Painting exterior steel doors

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  #1  
Old 09-07-14, 09:42 AM
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Painting exterior steel doors

Okay next project - I have steel panel (smooth - no "grain") exterior doors,

Can I roll or brush them? or do i need to spray them?

Do they need to be primed?

What is best exterior paint? I was thinking rustoleum?
 
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Old 09-07-14, 11:36 AM
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Are they new? or previously painted?

Generally no primer is needed unless the factory primer is missing. Most steel doors require latex paint because the metal is thin and will expand/contract with temp changes. Latex paints will give a little but oil base coatings will not. I've seen quite a few steel doors peel down to the galvanized because they were painted with oil base enamel.

While spraying gives the finest finish a nice job can be done with a brush/roller.
 
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Old 09-07-14, 11:45 AM
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Thanks, I think I'll brush/roll cellar door and make a decision as to whether to spray others....
 
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Old 09-07-14, 11:53 AM
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It's usually a good idea to wipe a door down first before painting it. Use a rag with denatured alcohol to remove any contaminates. For the roller, I'd recommend you use a 1/4 nap roller or look for one that is mohair or mohair blend. You'll need to cut in edges but then roll all the flat areas. Back roll lightly to eliminate any lap marks along the roller edges. For raised panel doors, a 4" hot dog roller works well. But if it's a flat panel, use a larger 9" roller. Also I prefer high gloss trim paints for doors, such as waterborne acrylic enamels.
 
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Old 09-07-14, 12:02 PM
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If you 'tip off' the rolled paint, it doesn't matter a whole lot what size roller cover you use but if you just roll the paint - you need to use a 1/4" nap! Mohair covers do a great job with oil base enamels and I assume they would on latex enamels although I don't recall ever using one with latex.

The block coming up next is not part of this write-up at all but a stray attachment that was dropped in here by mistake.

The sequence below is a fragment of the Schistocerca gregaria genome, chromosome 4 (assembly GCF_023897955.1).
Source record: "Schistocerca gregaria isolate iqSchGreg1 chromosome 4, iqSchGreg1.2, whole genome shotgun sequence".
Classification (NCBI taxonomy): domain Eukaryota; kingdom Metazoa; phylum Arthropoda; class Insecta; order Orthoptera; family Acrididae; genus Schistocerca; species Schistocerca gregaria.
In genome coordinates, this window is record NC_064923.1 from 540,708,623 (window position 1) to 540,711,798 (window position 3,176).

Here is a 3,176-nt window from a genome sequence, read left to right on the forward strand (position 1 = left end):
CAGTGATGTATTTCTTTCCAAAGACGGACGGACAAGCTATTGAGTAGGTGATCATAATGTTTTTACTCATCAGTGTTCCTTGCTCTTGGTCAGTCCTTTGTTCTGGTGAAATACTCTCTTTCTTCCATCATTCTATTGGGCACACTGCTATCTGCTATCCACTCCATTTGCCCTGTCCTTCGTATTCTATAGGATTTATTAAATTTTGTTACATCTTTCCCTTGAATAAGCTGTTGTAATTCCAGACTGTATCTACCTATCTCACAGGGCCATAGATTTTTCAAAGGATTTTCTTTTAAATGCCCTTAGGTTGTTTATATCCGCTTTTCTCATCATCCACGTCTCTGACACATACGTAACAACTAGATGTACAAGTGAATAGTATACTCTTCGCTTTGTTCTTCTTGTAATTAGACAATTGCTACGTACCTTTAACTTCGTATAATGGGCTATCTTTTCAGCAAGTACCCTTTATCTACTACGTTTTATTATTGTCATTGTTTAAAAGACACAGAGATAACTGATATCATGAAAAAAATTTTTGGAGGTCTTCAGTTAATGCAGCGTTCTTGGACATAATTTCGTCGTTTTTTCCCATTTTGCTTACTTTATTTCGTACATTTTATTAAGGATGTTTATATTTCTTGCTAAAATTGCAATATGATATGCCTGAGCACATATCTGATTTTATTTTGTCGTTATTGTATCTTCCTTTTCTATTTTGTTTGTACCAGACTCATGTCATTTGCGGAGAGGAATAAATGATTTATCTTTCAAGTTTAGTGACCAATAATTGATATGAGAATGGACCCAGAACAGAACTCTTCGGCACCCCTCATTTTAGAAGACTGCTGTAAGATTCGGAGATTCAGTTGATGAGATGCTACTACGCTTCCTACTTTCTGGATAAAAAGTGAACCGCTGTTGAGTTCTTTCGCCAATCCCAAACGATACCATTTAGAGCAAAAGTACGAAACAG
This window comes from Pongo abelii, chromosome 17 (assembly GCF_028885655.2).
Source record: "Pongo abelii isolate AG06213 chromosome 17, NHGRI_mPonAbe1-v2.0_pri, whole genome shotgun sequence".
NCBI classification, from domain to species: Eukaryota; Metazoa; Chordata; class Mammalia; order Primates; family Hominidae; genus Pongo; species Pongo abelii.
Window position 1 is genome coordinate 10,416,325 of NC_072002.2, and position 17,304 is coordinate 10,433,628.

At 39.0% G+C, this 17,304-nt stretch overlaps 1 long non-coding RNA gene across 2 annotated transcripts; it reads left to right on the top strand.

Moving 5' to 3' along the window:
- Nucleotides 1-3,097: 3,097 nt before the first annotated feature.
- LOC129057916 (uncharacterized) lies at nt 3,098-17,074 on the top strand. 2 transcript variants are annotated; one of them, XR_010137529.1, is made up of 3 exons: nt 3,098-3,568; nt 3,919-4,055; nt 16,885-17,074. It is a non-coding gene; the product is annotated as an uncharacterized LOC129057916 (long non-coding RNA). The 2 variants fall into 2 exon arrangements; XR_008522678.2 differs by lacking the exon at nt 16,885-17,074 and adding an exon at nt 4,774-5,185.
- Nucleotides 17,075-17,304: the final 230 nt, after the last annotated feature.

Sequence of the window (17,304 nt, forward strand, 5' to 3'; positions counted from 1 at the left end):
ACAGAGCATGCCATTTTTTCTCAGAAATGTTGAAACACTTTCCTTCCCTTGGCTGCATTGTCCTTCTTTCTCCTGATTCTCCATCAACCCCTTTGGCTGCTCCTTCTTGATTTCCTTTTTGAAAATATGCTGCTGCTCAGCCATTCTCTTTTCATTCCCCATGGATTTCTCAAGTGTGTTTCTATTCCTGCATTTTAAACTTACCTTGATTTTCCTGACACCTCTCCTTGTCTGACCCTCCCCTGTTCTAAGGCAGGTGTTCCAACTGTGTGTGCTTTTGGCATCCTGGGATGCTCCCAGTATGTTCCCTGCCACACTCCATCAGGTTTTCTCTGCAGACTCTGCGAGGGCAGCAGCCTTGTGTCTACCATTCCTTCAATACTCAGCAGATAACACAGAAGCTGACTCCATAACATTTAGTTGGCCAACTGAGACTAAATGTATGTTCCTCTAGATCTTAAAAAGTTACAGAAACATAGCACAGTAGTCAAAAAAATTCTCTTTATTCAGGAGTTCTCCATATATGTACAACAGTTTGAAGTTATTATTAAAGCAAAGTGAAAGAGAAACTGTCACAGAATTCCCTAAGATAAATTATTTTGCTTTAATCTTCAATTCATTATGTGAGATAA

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Old 09-07-14, 12:07 PM
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It's common to use a sponge / foam roller to paint automobiles for a smooth finish when spray booths aren't available. It's recommended to thin the paint to nearly the viscosity of milk and apply several coats.
 
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Old 09-07-14, 12:11 PM
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Thanks! I appreciate your responses! I'm ready to get started! (and for me getting started means I'm half finished)
 
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Old 09-07-14, 02:10 PM
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It's common to use a sponge / foam roller to paint automobiles for a smooth finish when spray booths aren't available. It's recommended to thin the paint to nearly the viscosity of milk and apply several coats.
I'm not so sure about that! While I occasionally run across a vehicle that was brushed or rolled - it's not commonplace. Most manufactures of residential coatings say not to thin their coatings more than 10% Automotive coatings are often thinned as much as 50% but multiple coats are sprayed on wet and some of the solvent will evaporate to get the mil thickness required for the paint to beneficial. You can spray over wet paint but rolling or brushing over wet/tacky paint will make a mess While not ideal, I've sprayed several vehicles outside with decent results. Wind and bugs are the biggest drawback.

Personally I'm not fond of foam roller covers but there are those that like them. The main thing when using a roller only is to apply and lay off the paint evenly. The biggest mistake a lot of diyers make is trying to squeeze all the paint out of the roller, it's better to keep the roller loaded and use a light touch.
 
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Old 09-07-14, 03:12 PM
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A foam roller in my experience almost always give a stippled finish. I used one to semi-replicate the factory finish of the cabinets in my laundry room, when I built an enclosure for the WH. Looks great, but not smooth by any account.

I can't imagine thinning any paint to a "milk" consistency, unless you were looking for a milk paint finish.

Foam roller would probably work ok for a steel door as long as you don't over work it. Won't be the smoothest finish you could get though.
 
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Old 09-07-14, 03:33 PM
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Adding water to latex paint in combination with a foam roller would also tend to create lots of air bubbles in the finish.
 
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